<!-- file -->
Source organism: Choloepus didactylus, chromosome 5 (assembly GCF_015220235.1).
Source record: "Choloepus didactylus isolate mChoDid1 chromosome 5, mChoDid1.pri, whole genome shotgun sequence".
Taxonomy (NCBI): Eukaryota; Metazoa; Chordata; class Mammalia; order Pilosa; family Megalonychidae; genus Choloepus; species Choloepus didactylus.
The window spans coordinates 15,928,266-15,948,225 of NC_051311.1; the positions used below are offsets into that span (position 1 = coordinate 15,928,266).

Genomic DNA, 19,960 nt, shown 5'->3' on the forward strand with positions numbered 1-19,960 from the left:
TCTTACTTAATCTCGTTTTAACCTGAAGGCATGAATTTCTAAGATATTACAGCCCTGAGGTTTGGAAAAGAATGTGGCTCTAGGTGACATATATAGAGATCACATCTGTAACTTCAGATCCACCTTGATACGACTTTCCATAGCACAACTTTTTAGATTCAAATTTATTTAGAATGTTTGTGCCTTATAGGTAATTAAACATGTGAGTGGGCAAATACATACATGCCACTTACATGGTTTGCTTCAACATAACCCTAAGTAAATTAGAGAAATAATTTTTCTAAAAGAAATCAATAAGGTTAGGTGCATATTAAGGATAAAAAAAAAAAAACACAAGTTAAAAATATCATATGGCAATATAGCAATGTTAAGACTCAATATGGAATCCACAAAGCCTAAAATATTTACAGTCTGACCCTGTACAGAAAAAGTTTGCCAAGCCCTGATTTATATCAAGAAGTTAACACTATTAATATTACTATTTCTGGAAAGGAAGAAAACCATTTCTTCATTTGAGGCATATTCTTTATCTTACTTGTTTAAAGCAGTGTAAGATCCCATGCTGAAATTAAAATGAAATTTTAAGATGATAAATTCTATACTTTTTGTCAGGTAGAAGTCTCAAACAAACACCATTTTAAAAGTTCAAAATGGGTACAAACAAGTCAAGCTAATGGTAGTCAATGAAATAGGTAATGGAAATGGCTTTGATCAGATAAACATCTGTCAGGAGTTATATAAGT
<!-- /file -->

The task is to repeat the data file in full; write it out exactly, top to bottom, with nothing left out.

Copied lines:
Source organism: Choloepus didactylus, chromosome 5 (assembly GCF_015220235.1).
Source record: "Choloepus didactylus isolate mChoDid1 chromosome 5, mChoDid1.pri, whole genome shotgun sequence".
Taxonomy (NCBI): Eukaryota; Metazoa; Chordata; class Mammalia; order Pilosa; family Megalonychidae; genus Choloepus; species Choloepus didactylus.
The window spans coordinates 15,928,266-15,948,225 of NC_051311.1; the positions used below are offsets into that span (position 1 = coordinate 15,928,266).

Genomic DNA, 19,960 nt, shown 5'->3' on the forward strand with positions numbered 1-19,960 from the left:
TCTTACTTAATCTCGTTTTAACCTGAAGGCATGAATTTCTAAGATATTACAGCCCTGAGGTTTGGAAAAGAATGTGGCTCTAGGTGACATATATAGAGATCACATCTGTAACTTCAGATCCACCTTGATACGACTTTCCATAGCACAACTTTTTAGATTCAAATTTATTTAGAATGTTTGTGCCTTATAGGTAATTAAACATGTGAGTGGGCAAATACATACATGCCACTTACATGGTTTGCTTCAACATAACCCTAAGTAAATTAGAGAAATAATTTTTCTAAAAGAAATCAATAAGGTTAGGTGCATATTAAGGATAAAAAAAAAAAAACACAAGTTAAAAATATCATATGGCAATATAGCAATGTTAAGACTCAATATGGAATCCACAAAGCCTAAAATATTTACAGTCTGACCCTGTACAGAAAAAGTTTGCCAAGCCCTGATTTATATCAAGAAGTTAACACTATTAATATTACTATTTCTGGAAAGGAAGAAAACCATTTCTTCATTTGAGGCATATTCTTTATCTTACTTGTTTAAAGCAGTGTAAGATCCCATGCTGAAATTAAAATGAAATTTTAAGATGATAAATTCTATACTTTTTGTCAGGTAGAAGTCTCAAACAAACACCATTTTAAAAGTTCAAAATGGGTACAAACAAGTCAAGCTAATGGTAGTCAATGAAATAGGTAATGGAAATGGCTTTGATCAGATAAACATCTGTCAGGAGTTATATAAGT